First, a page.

Well, I’ll be darned. The last thing I want to be doing when I’m travelling around with Elizabeth and walking the Camino is lug around a rolling suitcase. Not only is that beyond tacky, it’s also cumbersome. Thus, all I can take is what I can fit in that backpack. I’ll be over there for eight months.

Y’all have no idea how excited I am about that. Just when I thought the challenge of being away from home during this stage of my life couldn’t get more challenging? Bam. Now it’s hard. There just isn’t room for a lot of the creature comforts I’ve gotten so used to in a bag that size, plus, if I want it to be moveable, it can’t weigh a lot. Everything I pack will be thoroughly assessed for its practicality and I will bring as few single-use items (necessary or otherwise) as I can get away with. I know how to do it, but man, I’m really going to do this. For eight months. It’s happening.

I’ve long joked that if I believed in reincarnation, I would believe I was the reincarnation of Chris McCandless. There is no greater joy than to have an endlessly changing horizon. The thing I still have to figure out is if I’m starting the climactic battle to kill the false being within or if I’m going for some other purpose. If you’d have asked me three months ago, I’d have said some version of that it was all about me, but now I’m not so sure. Even until about a month ago, I still asked why a lot; why am I going? Now I have my answer, but I still don’t have an end in sight. What does that mean?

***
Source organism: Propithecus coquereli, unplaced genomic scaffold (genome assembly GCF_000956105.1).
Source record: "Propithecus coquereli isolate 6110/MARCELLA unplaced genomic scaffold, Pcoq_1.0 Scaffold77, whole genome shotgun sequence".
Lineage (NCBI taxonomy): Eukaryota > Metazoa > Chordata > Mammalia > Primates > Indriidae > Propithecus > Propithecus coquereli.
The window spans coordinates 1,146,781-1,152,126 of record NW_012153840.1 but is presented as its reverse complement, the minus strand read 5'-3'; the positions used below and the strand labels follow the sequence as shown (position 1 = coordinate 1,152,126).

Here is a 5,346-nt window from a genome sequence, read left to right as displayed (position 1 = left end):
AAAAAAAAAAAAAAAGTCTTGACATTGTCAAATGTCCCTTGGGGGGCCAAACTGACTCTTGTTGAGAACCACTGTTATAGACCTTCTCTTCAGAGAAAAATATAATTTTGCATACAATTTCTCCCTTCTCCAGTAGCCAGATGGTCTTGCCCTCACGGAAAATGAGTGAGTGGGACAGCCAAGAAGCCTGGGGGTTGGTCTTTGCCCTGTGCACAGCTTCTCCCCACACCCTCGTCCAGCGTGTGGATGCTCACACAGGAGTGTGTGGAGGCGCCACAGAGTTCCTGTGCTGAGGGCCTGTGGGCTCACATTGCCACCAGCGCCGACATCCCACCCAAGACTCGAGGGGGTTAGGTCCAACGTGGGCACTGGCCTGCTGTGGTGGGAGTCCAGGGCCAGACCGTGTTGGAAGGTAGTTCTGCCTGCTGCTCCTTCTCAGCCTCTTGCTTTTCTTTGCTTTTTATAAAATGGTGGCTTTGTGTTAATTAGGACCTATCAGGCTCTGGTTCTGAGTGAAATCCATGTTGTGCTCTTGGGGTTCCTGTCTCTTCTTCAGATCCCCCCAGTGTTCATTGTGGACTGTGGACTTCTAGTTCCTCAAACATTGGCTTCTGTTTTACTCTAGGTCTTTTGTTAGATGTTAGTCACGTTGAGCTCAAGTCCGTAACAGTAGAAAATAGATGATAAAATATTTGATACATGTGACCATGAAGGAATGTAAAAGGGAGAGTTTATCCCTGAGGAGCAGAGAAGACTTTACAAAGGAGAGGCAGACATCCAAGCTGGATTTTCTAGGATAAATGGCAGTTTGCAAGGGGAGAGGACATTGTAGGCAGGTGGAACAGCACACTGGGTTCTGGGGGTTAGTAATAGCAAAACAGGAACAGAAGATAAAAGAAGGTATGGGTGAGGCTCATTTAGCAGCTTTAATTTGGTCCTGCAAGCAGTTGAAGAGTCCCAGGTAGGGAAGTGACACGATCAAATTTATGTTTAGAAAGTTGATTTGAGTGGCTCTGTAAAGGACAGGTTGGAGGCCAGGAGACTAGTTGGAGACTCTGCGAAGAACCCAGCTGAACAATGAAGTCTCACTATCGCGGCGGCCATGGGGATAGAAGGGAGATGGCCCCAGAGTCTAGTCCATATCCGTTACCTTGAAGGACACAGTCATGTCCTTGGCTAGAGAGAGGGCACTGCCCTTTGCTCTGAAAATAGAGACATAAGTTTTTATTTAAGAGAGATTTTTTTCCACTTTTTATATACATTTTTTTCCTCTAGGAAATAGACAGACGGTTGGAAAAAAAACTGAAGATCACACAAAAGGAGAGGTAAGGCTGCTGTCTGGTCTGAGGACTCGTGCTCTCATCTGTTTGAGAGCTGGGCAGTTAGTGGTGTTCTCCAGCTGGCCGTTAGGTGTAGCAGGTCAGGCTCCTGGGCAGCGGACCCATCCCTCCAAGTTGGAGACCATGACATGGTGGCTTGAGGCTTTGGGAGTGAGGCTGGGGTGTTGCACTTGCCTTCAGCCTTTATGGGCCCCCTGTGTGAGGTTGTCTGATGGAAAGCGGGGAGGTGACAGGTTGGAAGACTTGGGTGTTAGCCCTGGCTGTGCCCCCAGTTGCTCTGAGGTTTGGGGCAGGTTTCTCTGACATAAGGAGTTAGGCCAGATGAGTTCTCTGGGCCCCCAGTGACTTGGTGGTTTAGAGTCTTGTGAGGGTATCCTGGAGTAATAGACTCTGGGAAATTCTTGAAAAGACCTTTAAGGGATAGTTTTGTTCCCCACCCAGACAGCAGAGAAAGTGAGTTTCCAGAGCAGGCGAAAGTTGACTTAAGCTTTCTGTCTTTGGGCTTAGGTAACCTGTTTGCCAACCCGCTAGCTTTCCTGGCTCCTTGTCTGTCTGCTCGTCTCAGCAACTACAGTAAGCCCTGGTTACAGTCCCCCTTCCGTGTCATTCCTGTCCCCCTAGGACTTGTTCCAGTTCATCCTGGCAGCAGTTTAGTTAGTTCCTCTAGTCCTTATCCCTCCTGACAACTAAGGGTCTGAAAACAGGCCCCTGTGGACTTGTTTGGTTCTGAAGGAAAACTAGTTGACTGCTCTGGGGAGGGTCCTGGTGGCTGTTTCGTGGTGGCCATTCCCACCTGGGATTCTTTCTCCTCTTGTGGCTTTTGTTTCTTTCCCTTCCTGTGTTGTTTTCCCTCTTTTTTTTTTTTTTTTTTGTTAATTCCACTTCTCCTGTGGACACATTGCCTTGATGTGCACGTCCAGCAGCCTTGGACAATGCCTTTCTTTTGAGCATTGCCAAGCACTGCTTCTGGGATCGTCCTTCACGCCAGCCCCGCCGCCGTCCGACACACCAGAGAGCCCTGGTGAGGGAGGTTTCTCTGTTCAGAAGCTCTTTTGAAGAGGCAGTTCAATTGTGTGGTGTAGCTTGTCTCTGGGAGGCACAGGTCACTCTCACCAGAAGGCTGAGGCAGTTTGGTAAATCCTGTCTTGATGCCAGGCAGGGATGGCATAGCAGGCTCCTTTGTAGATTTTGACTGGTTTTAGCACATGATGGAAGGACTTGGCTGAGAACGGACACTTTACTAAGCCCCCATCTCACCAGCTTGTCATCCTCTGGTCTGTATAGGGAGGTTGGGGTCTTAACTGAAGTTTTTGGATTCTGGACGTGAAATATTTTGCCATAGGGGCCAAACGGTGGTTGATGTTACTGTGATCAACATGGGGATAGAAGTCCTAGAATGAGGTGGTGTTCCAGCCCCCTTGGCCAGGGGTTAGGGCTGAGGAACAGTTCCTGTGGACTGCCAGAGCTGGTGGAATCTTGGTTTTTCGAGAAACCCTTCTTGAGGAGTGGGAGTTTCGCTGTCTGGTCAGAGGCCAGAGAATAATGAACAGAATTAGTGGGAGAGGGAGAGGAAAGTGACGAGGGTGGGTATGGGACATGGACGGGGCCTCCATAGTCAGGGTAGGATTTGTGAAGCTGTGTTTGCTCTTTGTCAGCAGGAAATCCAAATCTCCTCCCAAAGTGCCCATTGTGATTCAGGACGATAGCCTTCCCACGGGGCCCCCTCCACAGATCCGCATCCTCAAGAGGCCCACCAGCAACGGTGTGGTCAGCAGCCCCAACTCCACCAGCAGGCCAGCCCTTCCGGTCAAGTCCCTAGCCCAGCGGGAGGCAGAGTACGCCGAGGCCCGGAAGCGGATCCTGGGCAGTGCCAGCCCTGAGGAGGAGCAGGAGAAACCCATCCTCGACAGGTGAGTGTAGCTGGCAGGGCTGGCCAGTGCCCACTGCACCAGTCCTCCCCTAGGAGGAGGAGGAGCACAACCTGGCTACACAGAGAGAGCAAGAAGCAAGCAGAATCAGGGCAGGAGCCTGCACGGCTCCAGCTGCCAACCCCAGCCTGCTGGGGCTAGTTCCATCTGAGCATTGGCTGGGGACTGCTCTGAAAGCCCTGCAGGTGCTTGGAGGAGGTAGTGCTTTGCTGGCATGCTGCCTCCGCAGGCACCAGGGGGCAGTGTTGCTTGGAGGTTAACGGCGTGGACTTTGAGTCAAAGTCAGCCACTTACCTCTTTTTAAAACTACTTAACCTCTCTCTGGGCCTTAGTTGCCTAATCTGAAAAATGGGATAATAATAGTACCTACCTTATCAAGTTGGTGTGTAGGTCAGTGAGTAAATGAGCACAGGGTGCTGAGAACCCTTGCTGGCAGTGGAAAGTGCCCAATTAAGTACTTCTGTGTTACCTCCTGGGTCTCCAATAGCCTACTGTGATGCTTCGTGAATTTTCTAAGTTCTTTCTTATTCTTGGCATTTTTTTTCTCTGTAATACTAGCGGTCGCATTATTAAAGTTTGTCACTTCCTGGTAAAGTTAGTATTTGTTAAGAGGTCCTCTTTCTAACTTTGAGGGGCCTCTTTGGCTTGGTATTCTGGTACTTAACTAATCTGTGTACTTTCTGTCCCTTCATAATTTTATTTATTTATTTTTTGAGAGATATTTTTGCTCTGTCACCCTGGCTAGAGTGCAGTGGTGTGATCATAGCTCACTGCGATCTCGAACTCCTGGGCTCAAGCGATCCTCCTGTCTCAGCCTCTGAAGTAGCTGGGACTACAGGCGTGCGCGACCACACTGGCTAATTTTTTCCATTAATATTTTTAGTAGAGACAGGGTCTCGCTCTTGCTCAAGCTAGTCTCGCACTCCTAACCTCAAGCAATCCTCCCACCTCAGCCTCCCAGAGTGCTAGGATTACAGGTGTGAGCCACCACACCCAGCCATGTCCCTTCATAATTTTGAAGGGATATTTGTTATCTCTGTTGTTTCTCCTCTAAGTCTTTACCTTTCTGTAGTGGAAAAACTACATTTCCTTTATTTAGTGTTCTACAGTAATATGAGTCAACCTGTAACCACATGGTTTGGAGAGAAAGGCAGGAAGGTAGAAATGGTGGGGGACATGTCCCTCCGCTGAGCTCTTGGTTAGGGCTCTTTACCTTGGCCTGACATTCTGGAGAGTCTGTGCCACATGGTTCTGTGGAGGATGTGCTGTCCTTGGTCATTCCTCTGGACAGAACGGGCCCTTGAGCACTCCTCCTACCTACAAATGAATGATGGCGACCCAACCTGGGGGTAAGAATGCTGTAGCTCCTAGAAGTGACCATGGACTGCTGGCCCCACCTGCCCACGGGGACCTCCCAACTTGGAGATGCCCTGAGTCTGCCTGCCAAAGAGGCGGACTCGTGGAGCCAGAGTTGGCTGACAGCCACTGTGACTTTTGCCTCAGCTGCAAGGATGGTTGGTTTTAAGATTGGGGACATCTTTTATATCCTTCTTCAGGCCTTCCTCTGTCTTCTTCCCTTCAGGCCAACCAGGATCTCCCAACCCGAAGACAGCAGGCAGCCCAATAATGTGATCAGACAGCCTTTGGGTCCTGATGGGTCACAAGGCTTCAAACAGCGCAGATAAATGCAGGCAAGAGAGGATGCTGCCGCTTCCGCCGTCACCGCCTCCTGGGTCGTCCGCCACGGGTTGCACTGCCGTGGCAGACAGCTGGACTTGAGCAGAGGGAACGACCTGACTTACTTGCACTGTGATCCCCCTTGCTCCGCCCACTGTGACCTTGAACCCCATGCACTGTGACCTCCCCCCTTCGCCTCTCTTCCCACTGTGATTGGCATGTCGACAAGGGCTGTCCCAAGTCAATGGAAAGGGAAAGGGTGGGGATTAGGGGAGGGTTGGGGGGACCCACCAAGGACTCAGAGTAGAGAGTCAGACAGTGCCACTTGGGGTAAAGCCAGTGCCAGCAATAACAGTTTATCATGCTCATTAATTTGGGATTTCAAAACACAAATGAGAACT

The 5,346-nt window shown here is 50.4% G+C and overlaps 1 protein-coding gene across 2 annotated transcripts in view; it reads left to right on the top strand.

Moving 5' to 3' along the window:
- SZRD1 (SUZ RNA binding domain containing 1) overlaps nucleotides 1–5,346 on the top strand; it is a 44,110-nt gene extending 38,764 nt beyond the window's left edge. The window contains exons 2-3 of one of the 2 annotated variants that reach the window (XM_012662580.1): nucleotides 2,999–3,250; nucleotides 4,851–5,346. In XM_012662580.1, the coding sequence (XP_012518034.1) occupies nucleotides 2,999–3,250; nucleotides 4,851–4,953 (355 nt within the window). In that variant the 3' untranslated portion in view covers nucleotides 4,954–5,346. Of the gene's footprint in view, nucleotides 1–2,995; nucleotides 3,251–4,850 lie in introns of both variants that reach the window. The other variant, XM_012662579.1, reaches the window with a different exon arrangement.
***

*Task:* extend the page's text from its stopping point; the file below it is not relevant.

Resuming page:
Here’s the way I’m thinking about it. In the real Christian life, everything you do is an act of service to God. Since everything already belongs to him, there’s nothing you can give him—not even your time, ‘cause that’s already his, too. All God wants from those of us who have accepted Christ’s gift of salvation is for us to love him and, in so doing, show up and follow through with the plan he’s set out for our lives. Because everything I do is already an act of service to God (even my homework! That’s why I take my grades so seriously!), that makes this a mission trip—it might not be a church that’s sending me out, but the big-C Church is, since I’m part of that body simply by being a Christian. That means this trip is not about me. This trip is about me being obedient to what God has for me—as he’s promised me over and over this semester, everything that’s ever happened has prepared me for this. I am ready: I’ve been through the ringer, been broken multiple times, and finally been put back together in a form I barely recognise. I wouldn’t have it any other way because I can’t imagine a better way—I’ve never been happier. I feel like I’m glowing and flying all the time, even when I have a rough day. Welcome to joy, though, it’s a mindset.

This has been, absolutely and without a doubt, the best semester of my college career. I know where I’m going. I know I’m about to embark on what will very likely be the last epic solo adventure of my life—better yet, it’s not about me, this time. I have someone to come home to and friends already preparing to welcome me back even before I’ve ever left. At last, the first chapter of my real adult life is opening: this is not only real life, this is the best that life can be, and it’s only getting started.